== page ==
Post By kitno455
Work Holding Techniques
Let's limit this discussion to very basic round stock turning (facing, turning down a diameter, turning to a shoulder, center drilling, etc).
From what I have read turning between centers requires a face plate and driver dog on the head stock end but at least for center drilling a chuck would be required. So I'm wondering if I need both of these mechanisms (dog driver and chuck) or can basic turning be done with a chuck and a tail stock center? It seems this would work with the compromise that there would be some wasted material on the chuck end.
I realize that ultimately there may be a need for both but what would the recommendation be for getting started with very basic turning?
Turning between center will inable you to turn tapers by offsetting the tailstock. If you have a taper attachement between centers makes little sense. Also turning between center allows for alot of deflection and chatter. The rest of turning can be done with 3 jaw chuck and a center.
Rick - to answer your question, I (and probably the greater percentage of people here) would recommend a 3-jaw chuck. That'll get you up and running.
Budget is EVERYTHING:
I've bought a brand new Bison chuck for my Heavy-10 last year and was thrilled to death. I loved it... I combined two Enco coupons (20% off & free shipping) so it wasn't too bad.
I've bought a used (and really nice) 5" Cushman for my 9". It was in real nice shape and a perfect mate for the 9".
Both machines are now sold, and I currently have a great quality Buck 8" chuck on my 13". It's a "Set-True" - which allows you to adjust the jaws concentricity.
3-Jaw chucks are (by nature) the most "inaccurate" method to hold work. Not terribly inaccurate, but they can be a bit non-concentric. And repeatability isn't the greatest. But once the piece is in the chuck - and you start machining it, the work BECOMES concentric. And again, the issue is when you take it out and then put it back in... It can be "off".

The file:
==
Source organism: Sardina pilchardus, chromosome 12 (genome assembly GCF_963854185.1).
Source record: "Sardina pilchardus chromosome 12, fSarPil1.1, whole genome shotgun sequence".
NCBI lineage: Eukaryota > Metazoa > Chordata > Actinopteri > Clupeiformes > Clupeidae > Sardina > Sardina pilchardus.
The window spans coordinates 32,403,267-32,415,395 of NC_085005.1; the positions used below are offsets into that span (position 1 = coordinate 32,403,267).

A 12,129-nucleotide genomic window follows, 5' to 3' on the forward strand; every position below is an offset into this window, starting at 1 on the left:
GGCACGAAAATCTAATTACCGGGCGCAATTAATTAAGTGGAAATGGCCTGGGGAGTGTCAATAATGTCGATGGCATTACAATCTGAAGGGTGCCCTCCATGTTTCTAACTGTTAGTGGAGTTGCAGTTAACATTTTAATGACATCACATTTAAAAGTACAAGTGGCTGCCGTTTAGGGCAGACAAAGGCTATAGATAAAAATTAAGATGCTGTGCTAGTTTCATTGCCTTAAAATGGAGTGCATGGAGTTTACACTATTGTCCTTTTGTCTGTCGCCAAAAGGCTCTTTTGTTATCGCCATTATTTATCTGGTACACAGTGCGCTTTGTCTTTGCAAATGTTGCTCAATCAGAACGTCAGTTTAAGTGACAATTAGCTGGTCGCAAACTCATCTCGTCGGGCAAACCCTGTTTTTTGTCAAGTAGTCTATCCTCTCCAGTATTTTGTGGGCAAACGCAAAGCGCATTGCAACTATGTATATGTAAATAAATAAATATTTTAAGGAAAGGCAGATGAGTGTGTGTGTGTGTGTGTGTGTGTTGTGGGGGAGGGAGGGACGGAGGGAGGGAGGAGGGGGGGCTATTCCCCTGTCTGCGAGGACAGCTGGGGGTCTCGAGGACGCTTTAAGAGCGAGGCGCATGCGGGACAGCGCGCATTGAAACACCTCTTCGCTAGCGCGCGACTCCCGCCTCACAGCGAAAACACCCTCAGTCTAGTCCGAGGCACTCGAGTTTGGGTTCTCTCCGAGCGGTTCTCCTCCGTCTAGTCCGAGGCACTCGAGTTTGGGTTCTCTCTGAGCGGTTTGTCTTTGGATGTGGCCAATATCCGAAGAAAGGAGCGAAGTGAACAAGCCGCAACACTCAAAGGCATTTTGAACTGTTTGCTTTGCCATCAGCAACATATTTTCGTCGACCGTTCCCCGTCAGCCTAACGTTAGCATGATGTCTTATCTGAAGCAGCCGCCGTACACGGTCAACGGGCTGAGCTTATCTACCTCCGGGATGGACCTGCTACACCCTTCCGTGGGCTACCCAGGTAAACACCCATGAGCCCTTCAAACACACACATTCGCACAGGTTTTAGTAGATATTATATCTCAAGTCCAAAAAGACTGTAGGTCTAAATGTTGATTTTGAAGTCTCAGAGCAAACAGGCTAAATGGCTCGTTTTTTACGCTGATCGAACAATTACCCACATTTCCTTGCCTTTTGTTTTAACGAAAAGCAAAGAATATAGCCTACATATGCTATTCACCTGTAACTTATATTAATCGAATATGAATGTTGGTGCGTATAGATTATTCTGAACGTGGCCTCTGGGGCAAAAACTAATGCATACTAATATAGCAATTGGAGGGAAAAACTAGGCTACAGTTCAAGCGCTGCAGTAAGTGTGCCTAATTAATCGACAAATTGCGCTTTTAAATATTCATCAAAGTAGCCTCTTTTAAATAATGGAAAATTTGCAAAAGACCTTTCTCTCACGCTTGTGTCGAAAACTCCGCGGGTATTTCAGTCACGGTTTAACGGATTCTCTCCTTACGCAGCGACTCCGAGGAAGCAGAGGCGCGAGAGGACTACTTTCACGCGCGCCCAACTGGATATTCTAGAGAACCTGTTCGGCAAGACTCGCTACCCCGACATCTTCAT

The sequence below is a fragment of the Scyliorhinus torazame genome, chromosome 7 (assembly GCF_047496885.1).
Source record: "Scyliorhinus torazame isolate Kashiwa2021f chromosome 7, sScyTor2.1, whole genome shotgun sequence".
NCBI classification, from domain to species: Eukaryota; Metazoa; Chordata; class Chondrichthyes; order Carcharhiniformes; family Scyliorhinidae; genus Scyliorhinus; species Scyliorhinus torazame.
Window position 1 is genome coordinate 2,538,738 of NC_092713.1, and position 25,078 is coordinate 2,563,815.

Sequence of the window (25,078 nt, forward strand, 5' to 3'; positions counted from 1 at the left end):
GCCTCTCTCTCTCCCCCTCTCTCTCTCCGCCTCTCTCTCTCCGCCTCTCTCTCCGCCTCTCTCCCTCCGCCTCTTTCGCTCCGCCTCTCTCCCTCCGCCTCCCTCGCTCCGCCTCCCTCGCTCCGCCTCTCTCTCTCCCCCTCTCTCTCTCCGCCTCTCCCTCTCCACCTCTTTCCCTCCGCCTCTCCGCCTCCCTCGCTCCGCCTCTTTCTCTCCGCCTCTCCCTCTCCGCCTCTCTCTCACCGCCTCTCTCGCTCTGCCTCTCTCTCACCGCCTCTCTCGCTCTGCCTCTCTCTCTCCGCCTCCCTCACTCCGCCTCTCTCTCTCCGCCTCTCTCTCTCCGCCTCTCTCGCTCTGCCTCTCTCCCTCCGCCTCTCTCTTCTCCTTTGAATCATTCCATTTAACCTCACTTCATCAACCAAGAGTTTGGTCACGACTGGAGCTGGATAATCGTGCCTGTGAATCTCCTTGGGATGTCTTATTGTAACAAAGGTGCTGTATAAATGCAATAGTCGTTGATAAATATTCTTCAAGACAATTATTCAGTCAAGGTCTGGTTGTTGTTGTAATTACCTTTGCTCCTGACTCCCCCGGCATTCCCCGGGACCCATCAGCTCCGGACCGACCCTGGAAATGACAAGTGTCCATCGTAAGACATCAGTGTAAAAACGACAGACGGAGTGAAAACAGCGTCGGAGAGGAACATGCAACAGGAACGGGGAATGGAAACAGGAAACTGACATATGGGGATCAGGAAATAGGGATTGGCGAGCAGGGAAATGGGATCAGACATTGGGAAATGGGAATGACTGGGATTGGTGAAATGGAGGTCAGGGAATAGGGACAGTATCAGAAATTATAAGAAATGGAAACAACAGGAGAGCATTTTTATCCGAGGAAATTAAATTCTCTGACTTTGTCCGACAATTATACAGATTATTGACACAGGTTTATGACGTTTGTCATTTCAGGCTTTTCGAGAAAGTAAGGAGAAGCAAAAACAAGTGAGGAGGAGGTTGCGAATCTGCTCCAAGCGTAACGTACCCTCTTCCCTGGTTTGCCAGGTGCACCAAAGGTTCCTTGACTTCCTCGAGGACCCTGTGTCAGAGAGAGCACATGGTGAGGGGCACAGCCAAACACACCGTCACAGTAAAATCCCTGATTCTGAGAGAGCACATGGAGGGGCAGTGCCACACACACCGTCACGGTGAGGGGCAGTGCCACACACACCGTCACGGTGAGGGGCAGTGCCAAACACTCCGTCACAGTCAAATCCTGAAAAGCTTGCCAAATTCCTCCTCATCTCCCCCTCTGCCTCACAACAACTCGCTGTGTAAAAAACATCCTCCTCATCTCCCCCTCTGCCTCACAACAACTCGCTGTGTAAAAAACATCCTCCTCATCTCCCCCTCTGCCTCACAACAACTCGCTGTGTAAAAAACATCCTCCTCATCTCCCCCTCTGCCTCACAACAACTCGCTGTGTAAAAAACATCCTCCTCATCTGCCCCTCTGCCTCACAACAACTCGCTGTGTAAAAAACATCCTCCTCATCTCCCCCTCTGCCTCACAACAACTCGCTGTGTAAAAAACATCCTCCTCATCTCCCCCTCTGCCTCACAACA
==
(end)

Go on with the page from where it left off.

4-Jaw chucks are VERY accurate only because you need to dial indicate them, so no matter how many times you mount (and re-mount) your work, you're dialing it into accuracy.
The most (repeatably) accurate method is a collet. But the work needs to be appropriately sized to the collet. They have way more "holding surface" and will repeat the accuracy.
1. I would suggest getting the BEST 3-jaw for your budget, to start. That'll allow you to get up and machining. It'll also teach you about the things I just mentioned.
2. Then, I would get a 4-jaw. This will allow you to mount square, round or any other oddly shaped work. For example - you can chuck up a square part that needs it's surface trued up.
3. Next, I'd get that dead-center-adapter for your headstock and the accompanying dog-driver plate. This is a very accurate way of machining, but will only be as accurate as your headstock-tailstock alignment. Also, this method will allow you to turn work between centers - (for example, let's say a shaft has gears in its middle section, but needs machining on both ends). Mounting between center allows for a one time-mount and the ability to machine both ends.
4. And lastly, (if your type of work demands it), I would get a collet system. This consists of a headstock-mounted "sleeve", a collet-closer (either the "lever" type or the "hand-wheel" type) and a thread protecting knock-out-nut - which, when you unscrew it, will push OUT the sleeve when you're done. And of course collets.
I personally like to have both chucks (AND) a collet system. Hope this was helpful
Thanks Brad - very informative post and I feel happy that in the back of my mind i was thinking pretty much the same thing. The goal right now is to just get started with some easy and educational projects. It sounds like the 3 jaw chuck is a good starting point. I already bought the HS adapter and center and TS center but I don't think they will go to waste.''i-m betting there will be a future use for the HS parts.
Forget the center and dog driver plate. Just put a bit of stock into the chuck, turn a 60 degree point onto it, and leave it in the chuck. Then the tail of the dog can be pushed by one of the jaws.
The full size face plate will also turn a lathe dog if needed,and it reminds you of the rotating dog so you keep hands away.It also has other uses when holding irregularly shaped objects that cant be chucked.I have both for all my lathes,but I would get the big one first.